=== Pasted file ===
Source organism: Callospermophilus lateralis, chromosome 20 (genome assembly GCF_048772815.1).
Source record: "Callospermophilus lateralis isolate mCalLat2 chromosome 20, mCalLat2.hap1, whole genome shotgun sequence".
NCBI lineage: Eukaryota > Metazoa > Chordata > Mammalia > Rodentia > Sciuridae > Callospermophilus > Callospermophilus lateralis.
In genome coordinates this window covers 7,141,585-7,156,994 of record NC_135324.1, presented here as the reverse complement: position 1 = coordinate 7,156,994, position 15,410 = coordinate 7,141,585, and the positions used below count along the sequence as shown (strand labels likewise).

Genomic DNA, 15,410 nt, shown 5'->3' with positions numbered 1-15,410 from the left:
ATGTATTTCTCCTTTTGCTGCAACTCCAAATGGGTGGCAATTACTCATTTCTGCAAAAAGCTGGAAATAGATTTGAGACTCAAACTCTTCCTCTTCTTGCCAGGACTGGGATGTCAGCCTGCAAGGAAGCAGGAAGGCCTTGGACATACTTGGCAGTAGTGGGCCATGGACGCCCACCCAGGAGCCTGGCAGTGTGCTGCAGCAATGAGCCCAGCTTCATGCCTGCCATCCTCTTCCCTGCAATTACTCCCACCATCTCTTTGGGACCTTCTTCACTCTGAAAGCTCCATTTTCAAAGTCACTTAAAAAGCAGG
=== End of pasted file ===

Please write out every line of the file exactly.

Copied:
Source organism: Callospermophilus lateralis, chromosome 20 (genome assembly GCF_048772815.1).
Source record: "Callospermophilus lateralis isolate mCalLat2 chromosome 20, mCalLat2.hap1, whole genome shotgun sequence".
NCBI lineage: Eukaryota > Metazoa > Chordata > Mammalia > Rodentia > Sciuridae > Callospermophilus > Callospermophilus lateralis.
In genome coordinates this window covers 7,141,585-7,156,994 of record NC_135324.1, presented here as the reverse complement: position 1 = coordinate 7,156,994, position 15,410 = coordinate 7,141,585, and the positions used below count along the sequence as shown (strand labels likewise).

Genomic DNA, 15,410 nt, shown 5'->3' with positions numbered 1-15,410 from the left:
ATGTATTTCTCCTTTTGCTGCAACTCCAAATGGGTGGCAATTACTCATTTCTGCAAAAAGCTGGAAATAGATTTGAGACTCAAACTCTTCCTCTTCTTGCCAGGACTGGGATGTCAGCCTGCAAGGAAGCAGGAAGGCCTTGGACATACTTGGCAGTAGTGGGCCATGGACGCCCACCCAGGAGCCTGGCAGTGTGCTGCAGCAATGAGCCCAGCTTCATGCCTGCCATCCTCTTCCCTGCAATTACTCCCACCATCTCTTTGGGACCTTCTTCACTCTGAAAGCTCCATTTTCAAAGTCACTTAAAAAGCAGG